Not all of the time you have in this limited-period offer called Life is relatable to money.
Yesterday I met a former employer of mine. He’s a billionaire who has, interestingly, filed for bankruptcy in one of his lines of business. I had worked with him as his EA over 20 years ago. He seemed to have heard of my financial troubles and had reached out to me wanting to understand where I was in Life.
When we met in his palatial sea-facing suite in a prominent five-star hotel, I presented him a copy of my Book, Fall Like A Rose Petal. Browsing through it, he told me that my problems were too small. And, according to him, a lot of my problems endured because I had not “understood how to live my Life”.
He hastened to explain that Life conforms to a simple formula: Life = Time (measured as a lifetime; also that we are a product of the time we go through) and Time = Money (because a majority of the financial transactions and economic models in the world are constructed around this theory); so, logically Life = Money. He theorized, alluded to and concluded that if I understood this formula about Life, I would emerge “successful” instead of being a “failure”.
I smiled back intently at him. I told him he was entitled to his view of Life. But my view of Life remains that we are all a product of the time we go through, so, yes Life = Time; besides, Life is a limited-period offer. But while Time may equal Money in some contexts, but it is not relevant in all cases. For instance if you have to choose between an important business engagement and being at your child’s birthday, and you choose business, then you would have made money alright, but you would have lost a precious moment forever; you would have lost an opportunity to be, to be happy, forever! So, time must be invested judiciously – indeed to earn a living, but, important, to live fully, happily. I reminded my former employer that I was earning a lot of money back then when I was working with him, and on a few occasions I was even following his formula of Life = Money, often skipping important Life milestones for business reasons. But while I made money, I was unhappy living the Life I was. For the record, I had quit working for him when he denied me a two-day break to travel back to India, to Chennai, to celebrate my son’s 6th birthday. I didn’t buy his Life = Money equation then, nor did I buy into it yesterday when he re-propositioned it to me.
The gentleman chided me for my inability to see “reality”. He strongly felt that I must see a psychiatrist. And he wanted me to follow a method, a set of rituals that he had borrowed from a TIME magazine article, to be happy so that I could be successful. I continued smiling at him. He was keen to know why I was so amused. I said I wasn’t amused. I was smiling because I was happy. In fact, I declared: “Sir, I am both happy and successful. So, thanks, but no thanks, for your advice!”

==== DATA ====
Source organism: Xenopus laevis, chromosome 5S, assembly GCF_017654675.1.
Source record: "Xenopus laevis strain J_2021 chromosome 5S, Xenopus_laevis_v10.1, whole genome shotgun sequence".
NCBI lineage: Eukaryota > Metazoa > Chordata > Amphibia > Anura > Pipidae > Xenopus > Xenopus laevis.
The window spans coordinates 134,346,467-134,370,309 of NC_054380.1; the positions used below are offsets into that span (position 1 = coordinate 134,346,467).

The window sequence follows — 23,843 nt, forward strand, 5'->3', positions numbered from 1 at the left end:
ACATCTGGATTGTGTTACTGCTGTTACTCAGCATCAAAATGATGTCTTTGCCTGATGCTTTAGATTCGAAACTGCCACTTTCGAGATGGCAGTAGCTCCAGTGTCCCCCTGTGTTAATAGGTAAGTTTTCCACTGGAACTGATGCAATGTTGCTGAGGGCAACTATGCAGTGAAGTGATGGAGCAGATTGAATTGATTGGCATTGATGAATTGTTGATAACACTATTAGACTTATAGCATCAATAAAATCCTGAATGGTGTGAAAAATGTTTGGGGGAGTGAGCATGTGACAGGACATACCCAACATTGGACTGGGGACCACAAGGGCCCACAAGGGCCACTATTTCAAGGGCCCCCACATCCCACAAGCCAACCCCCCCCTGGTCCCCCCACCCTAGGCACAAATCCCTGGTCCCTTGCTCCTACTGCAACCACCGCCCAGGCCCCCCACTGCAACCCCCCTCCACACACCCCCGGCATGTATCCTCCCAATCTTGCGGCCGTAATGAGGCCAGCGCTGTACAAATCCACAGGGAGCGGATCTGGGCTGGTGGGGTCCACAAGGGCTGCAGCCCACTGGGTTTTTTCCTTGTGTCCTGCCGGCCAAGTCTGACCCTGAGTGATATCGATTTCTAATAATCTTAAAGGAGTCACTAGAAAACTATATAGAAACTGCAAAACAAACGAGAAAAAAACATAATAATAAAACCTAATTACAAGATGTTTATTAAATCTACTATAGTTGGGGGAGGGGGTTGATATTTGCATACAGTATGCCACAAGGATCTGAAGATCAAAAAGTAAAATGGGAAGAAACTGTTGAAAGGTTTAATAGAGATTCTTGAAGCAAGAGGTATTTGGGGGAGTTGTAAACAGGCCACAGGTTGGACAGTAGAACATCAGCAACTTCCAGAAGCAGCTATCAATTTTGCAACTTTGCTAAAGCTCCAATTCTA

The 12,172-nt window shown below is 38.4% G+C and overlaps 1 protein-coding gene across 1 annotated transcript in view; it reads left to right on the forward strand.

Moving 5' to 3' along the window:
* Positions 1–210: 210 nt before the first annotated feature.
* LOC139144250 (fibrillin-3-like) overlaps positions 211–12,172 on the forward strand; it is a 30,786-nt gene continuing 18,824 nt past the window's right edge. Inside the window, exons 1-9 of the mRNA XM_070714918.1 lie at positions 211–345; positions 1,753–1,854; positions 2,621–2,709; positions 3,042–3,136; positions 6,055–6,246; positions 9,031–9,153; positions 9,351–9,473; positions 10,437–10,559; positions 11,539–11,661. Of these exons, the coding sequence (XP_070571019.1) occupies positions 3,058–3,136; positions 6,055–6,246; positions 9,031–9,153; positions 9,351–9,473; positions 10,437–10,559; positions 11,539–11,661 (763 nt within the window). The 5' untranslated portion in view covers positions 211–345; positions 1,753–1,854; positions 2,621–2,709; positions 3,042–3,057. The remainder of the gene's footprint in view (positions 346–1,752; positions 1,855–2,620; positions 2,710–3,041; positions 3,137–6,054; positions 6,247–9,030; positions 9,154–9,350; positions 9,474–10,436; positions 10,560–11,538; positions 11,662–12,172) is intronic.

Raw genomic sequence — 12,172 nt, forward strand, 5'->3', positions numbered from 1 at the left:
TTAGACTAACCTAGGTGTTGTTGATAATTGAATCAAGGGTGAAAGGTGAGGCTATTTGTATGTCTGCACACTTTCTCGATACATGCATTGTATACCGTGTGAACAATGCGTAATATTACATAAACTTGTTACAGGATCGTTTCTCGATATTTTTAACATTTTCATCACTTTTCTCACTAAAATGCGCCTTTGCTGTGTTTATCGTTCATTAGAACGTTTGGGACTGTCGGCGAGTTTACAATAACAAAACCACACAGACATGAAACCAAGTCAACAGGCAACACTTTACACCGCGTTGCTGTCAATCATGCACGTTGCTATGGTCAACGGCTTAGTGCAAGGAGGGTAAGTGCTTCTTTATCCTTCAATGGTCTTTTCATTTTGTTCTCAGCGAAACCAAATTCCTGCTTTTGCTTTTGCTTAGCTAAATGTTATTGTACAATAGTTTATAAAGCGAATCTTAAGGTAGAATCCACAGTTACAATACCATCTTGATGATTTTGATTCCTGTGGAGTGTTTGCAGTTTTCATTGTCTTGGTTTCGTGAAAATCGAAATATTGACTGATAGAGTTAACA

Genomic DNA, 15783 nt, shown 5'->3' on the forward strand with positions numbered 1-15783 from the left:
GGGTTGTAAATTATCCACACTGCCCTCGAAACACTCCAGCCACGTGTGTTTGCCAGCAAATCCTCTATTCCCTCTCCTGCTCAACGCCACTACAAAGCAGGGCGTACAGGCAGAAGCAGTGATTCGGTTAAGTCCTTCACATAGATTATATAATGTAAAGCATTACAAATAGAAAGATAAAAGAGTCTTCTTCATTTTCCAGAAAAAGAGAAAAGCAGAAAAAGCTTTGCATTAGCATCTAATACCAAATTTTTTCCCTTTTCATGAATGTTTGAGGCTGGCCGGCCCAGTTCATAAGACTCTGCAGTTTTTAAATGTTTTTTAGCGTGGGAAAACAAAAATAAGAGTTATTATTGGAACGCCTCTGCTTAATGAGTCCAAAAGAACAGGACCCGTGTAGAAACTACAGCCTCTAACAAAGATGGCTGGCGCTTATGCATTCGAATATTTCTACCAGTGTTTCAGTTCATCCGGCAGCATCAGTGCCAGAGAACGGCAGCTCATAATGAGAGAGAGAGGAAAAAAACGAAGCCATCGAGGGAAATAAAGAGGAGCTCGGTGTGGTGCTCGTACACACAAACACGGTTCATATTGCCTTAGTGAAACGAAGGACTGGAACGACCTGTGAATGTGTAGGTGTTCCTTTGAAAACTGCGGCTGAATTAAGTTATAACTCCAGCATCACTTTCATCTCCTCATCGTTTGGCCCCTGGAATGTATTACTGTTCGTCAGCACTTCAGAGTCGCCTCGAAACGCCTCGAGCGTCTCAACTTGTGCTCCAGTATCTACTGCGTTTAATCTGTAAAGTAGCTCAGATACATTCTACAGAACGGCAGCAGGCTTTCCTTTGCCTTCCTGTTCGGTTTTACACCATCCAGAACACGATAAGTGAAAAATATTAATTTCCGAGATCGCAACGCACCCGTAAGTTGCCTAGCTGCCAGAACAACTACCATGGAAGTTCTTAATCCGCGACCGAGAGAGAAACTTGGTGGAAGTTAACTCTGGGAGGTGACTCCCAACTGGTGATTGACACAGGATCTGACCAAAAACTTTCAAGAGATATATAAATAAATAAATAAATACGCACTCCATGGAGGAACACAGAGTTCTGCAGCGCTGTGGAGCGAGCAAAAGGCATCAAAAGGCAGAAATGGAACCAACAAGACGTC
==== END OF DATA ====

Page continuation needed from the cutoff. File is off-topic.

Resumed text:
Not one to give up on anyone so easily, he asked me to define happiness and success. I said: “First, I don’t believe there are any methods or mantras to live Life. Happiness is just being in the moment. I am swimming in an ocean of problems Sir, but in the moment that is now, I am with one of the most richest Indians. In the hour that I have spent with you, the rich and famous, the powerful kingmakers and networkers of India have been calling you. But you called me. You offered me your warmth, your compassion, your time and such fine coffee. I am celebrating each moment I am spending with you. Which is why I am smiling all through our conversation. I am deliriously happy. This is how I live my Life from moment to moment, choosing to be happy with what is, in each one of them. So, happiness is to just be – to be immersed in the moment. And true success is to learn to always be happy despite the circumstances.”
Our interesting conversation ended on that note. He of course held on to his view. And wished that I would see his point of view to find happiness with, and in, material and financial success. I merely smiled back at him while I bade my goodbye.
On the Uber ride back home I reflected on the meeting and the learnings it offered with Vaani.
There’s an old Zen saying that goes like this: “You don’t step into the same river twice.” This saying reminds us that Life is ever-flowing. A moment that’s lost is lost forever. So, in every moment, if you make a choice to be happy with what is, with whatever is, you can live your Life without regrets. Surely, as long as you are alive, there will be problems you will encounter in Life. And there will be pain on account of those problems. But you will not suffer when you choose to be happy despite your circumstances. This choice to be happy is a personal one – and you can make that choice when you recognize that Time is not always = Money and that this lifetime is also the opportunity each of us has to make our lives happy, meaningful and memorable – one moment at a time!
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